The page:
The League of American Bicyclists released its 2017 Bicycle Friendly State ranking last week; their 9th Bicycle Friendly State ranking and first since 2015. There was plenty of good news for Virginia.
Reports like this one give states, regions, localities, and even communities goals and types of planning that should be targeted for improvements to our bicycle infrastructure. From the report:
Washington led the state rankings, as it has each year since 2008, while Minnesota comes in again at second. In this latest ranking, California moved up from eighth to third on the strength of its new statewide bike plan. Virginia makes its first appearance in the top 10 in 10th place. Two states made their way to the top 20 for the first time: Vermont (14th) and Georgia (19th).
Good for the Commonwealth. The report for Virginia [.PDF] details several factors as to why it moved up in the rankings. As far as government is concerned, few stand out more than others.
First off, moving lanes:
Since 2015, Virginia law has been amended so that cities do not face reduced maintenance payments if they choose to remove “moving lanes” as part of a road diet. Virginia’s new law allows cities to make decisions about their roadway designs without worrying as much about preserving non-bicycle lane “moving lanes.” VDOT should work with cities to help them understand this new law, found at §33.2-319(D), so that cities can update their planning to take advantage of this change.
Complete streets are roadway corridors designed and operated to enable safe use and support mobility for all users. Those include people of all ages and abilities, regardless of whether they are travelling as drivers, pedestrians, bicyclists, or public transportation riders. From the report:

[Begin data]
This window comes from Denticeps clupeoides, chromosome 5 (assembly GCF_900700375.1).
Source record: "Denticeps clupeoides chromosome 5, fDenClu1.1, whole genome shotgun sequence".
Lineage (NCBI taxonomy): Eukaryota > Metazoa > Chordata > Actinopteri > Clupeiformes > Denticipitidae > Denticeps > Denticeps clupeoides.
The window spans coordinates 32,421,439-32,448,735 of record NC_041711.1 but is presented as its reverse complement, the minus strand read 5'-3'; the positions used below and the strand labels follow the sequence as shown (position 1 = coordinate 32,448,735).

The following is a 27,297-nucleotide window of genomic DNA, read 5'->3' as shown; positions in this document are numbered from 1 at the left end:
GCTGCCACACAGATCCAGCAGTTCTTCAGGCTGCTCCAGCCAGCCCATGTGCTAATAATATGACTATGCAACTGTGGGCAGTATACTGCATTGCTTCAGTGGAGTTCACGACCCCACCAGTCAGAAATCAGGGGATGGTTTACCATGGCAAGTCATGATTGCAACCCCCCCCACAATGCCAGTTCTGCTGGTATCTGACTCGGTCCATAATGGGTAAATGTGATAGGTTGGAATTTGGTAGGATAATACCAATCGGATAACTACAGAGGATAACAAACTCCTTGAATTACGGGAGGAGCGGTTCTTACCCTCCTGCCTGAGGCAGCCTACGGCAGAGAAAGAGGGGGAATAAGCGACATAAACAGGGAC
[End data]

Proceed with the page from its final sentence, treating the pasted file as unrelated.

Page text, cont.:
Through Instructional and Information Memorandum IIMTMPD-1.0, the Virginia DOT has adopted a framework and published metrics to track Virginia’s complete streets policy implementation. This is a great step to ensuring stronger compliance with current policy and complements Virginia’s maintenance funding change that makes the implementation of bike lanes easier. Virginia DOT should ensure that there is adequate funding and staffing for the implementation of this framework.
Since 2015, the Virginia legislature adopted § 46.2-818.1, which prohibits a motorist from opening an automobile’s door unless the motorist is able to do so safely. This law protects bicyclists from “dooring.” Now only 9 states lack such a law. An education campaign aimed at motorists should be used to educate the public about this new law and how motorists can comply with it, such as using the “dutch reach” method of opening a car door.
What? You’ve never heard of the Dutch Reach? A technique where drivers open car doors using their far rather than near hand, which allows the person opening a door to look behind while also limiting how far their door can open. Check this quick instructional video: